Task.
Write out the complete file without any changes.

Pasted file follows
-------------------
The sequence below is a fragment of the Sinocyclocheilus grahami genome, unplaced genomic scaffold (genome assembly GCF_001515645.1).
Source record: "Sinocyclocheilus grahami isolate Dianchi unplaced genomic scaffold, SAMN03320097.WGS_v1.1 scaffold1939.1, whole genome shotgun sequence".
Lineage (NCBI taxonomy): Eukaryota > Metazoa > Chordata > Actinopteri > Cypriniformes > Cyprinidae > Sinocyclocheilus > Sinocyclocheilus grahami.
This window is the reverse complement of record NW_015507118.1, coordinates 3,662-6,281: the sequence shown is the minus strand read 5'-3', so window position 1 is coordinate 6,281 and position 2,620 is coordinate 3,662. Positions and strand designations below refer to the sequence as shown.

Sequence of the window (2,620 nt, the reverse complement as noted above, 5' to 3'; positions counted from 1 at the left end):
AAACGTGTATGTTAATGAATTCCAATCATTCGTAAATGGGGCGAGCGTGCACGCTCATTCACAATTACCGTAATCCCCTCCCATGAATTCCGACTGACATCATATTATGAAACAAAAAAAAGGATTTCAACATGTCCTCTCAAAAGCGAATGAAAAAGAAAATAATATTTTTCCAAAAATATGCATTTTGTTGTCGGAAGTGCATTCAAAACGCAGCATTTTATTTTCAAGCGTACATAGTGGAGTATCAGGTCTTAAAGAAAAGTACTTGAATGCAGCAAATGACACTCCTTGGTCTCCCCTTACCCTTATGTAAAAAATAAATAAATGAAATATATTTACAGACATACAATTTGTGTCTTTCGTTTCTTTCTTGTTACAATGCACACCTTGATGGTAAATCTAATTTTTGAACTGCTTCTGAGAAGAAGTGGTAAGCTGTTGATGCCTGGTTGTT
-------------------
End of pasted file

The sequence below is a fragment of the Sinocyclocheilus grahami genome, unplaced genomic scaffold (genome assembly GCF_001515645.1).
Source record: "Sinocyclocheilus grahami isolate Dianchi unplaced genomic scaffold, SAMN03320097.WGS_v1.1 scaffold1939.1, whole genome shotgun sequence".
Lineage (NCBI taxonomy): Eukaryota > Metazoa > Chordata > Actinopteri > Cypriniformes > Cyprinidae > Sinocyclocheilus > Sinocyclocheilus grahami.
This window is the reverse complement of record NW_015507118.1, coordinates 3,662-6,281: the sequence shown is the minus strand read 5'-3', so window position 1 is coordinate 6,281 and position 2,620 is coordinate 3,662. Positions and strand designations below refer to the sequence as shown.

Sequence of the window (2,620 nt, the reverse complement as noted above, 5' to 3'; positions counted from 1 at the left end):
AAACGTGTATGTTAATGAATTCCAATCATTCGTAAATGGGGCGAGCGTGCACGCTCATTCACAATTACCGTAATCCCCTCCCATGAATTCCGACTGACATCATATTATGAAACAAAAAAAAGGATTTCAACATGTCCTCTCAAAAGCGAATGAAAAAGAAAATAATATTTTTCCAAAAATATGCATTTTGTTGTCGGAAGTGCATTCAAAACGCAGCATTTTATTTTCAAGCGTACATAGTGGAGTATCAGGTCTTAAAGAAAAGTACTTGAATGCAGCAAATGACACTCCTTGGTCTCCCCTTACCCTTATGTAAAAAATAAATAAATGAAATATATTTACAGACATACAATTTGTGTCTTTCGTTTCTTTCTTGTTACAATGCACACCTTGATGGTAAATCTAATTTTTGAACTGCTTCTGAGAAGAAGTGGTAAGCTGTTGATGCCTGGTTGTT